Interview with director James Mackenzie – A Draught of Vintage Artist Series

This is the 2nd post in the ADoV Artist Series.  I got a chance to talk to my good friend James Mackenzie about what he and his incredible wife are up to these days out there in Los Angeles. Check out James’ Vimeo for a taste of what he does, and always keep your ear to the ground for updates on American Zealot, which is currently in post-production.


Why do you make movies?

To cure a raging imbalance.

Describe the style of your films.

To be honest, I’m still learning my style. Visually, I like using natural light — American Zealot used 99% natural or available light, which was a challenge I’m proud of conquering with my director of photography. I like handheld camera. I despise actors wearing an unnatural amount of makeup, unless it’s a part of their character. So far, my films have featured innocent, teenage, red-haired female protagonists, and some of the most powerful imagery features deserted, mountainous locations, but those films just happened like that, I promise.

What are your major influences?

Ingmar Bergman, Joe Wright, Woody Allen, Max Reinhardt. Shakespeare.

mackenzie_IMG_7146_smallestWhat do you feel is missing in movies today?

I haven’t seen everything in the last ten years, so I’m scared to make a blanket statement, but I will say two important things:

First, there’s pressure as a filmmaker to make genre films. There’s a good deal of money to be found in an audience that’s already been created, so the underlying idea is to use the predefined mythology, iconography, and conventions to tell a similar story. But my favorite films don’t follow molds, they follow heart and character. They hold a mirror up to nature. If these are the guiding principles used to tell a story, even with glaring shortcomings, I want to see it! These two modes aren’t mutually exclusive, but when I see an interesting story covered with paint-by-numbers filmmaking, I cry inside.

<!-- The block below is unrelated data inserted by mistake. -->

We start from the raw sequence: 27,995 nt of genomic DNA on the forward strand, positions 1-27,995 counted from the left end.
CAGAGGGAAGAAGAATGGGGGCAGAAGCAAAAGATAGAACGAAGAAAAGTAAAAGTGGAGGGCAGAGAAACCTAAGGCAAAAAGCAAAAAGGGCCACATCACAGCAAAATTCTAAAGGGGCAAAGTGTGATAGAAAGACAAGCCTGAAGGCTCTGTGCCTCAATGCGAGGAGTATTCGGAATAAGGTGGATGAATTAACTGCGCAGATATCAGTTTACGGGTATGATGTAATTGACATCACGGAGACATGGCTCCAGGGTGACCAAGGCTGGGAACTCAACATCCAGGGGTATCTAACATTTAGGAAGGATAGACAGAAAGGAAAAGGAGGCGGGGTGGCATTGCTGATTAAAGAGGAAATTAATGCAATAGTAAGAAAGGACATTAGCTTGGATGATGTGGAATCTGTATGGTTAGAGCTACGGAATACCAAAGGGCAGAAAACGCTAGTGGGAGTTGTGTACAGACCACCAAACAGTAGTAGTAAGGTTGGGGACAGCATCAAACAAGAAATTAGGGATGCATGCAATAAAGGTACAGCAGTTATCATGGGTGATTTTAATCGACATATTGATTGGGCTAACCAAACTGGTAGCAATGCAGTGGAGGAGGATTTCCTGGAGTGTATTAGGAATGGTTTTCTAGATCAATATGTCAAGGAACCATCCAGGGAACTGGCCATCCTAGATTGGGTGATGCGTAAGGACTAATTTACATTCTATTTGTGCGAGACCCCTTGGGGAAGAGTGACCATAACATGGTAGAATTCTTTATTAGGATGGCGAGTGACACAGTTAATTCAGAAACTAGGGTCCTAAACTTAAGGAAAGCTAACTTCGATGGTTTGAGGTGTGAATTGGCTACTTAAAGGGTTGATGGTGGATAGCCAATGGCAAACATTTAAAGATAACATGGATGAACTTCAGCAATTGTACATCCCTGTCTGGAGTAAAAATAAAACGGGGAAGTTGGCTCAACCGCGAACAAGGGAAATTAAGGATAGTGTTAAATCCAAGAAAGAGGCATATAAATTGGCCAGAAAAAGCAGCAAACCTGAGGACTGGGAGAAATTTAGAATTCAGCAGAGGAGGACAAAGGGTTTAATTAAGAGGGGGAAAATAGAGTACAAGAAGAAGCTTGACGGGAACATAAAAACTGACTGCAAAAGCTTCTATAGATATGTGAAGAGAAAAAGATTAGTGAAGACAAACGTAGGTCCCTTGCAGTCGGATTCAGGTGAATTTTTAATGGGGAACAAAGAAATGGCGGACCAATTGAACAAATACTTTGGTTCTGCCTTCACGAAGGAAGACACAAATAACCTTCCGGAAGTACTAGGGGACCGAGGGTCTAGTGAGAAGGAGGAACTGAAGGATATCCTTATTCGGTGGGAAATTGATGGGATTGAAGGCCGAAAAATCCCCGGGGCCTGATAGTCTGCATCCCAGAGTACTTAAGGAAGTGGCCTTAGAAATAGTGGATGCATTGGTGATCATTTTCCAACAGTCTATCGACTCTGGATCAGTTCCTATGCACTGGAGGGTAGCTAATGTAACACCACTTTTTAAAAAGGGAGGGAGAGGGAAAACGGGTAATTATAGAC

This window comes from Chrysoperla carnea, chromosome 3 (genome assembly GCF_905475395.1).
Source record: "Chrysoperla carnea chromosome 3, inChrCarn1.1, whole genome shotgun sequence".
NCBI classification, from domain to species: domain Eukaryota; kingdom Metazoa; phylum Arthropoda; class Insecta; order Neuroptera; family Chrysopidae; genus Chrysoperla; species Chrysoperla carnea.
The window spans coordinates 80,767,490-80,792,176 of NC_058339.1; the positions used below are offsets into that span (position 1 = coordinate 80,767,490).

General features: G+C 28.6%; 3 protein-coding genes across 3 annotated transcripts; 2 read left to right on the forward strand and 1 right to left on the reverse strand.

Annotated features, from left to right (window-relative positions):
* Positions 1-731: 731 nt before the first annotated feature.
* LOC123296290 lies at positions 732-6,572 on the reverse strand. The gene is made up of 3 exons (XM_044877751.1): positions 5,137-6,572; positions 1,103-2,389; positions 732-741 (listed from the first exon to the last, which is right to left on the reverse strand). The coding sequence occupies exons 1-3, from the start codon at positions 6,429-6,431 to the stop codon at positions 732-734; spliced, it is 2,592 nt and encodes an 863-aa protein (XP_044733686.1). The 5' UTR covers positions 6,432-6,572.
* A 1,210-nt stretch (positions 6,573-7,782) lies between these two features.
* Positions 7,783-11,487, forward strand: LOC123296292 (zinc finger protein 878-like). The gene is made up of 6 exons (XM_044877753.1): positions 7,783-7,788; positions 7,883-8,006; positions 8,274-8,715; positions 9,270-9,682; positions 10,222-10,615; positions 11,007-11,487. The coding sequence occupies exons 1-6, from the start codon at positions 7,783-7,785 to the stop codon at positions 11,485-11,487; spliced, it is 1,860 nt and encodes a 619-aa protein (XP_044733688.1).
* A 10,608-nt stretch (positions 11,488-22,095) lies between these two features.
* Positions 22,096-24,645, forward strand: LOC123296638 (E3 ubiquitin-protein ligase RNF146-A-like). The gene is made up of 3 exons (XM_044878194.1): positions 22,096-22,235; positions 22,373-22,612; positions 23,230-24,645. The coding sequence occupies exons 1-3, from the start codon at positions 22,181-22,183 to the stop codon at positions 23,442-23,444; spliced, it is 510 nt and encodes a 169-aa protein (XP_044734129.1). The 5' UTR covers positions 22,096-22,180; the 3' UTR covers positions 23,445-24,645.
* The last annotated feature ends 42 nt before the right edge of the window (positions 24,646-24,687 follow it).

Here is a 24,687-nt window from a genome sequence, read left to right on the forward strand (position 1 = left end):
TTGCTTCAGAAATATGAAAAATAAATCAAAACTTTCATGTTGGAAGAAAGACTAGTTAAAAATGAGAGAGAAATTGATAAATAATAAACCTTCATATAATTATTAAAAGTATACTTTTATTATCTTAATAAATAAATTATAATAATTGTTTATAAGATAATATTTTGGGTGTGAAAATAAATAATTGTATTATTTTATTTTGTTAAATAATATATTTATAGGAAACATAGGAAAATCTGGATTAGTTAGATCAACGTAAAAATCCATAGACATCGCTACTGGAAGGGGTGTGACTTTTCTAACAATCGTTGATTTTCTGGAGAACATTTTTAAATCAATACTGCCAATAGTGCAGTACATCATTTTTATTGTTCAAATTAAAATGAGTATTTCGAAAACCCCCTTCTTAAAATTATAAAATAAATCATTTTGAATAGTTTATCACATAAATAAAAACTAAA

Second, movies need active audiences that aren’t afraid to question society, tradition, and the bedrock of their lives. I’m eager to find moviegoers that want to leave a film full of questions because I’m not sure I have many answers to give.

What’s next for you?

I just finished writing a screenplay about a teenage alcoholic for a Lithuanian production company, but that’s for a friend to direct. I’m at-bat for a sci-fi romance (I can’t be more excited about this) and refuse to give many details away, but I think there will be a bizarre wedding scene — one unlike any other you’ve seen before.

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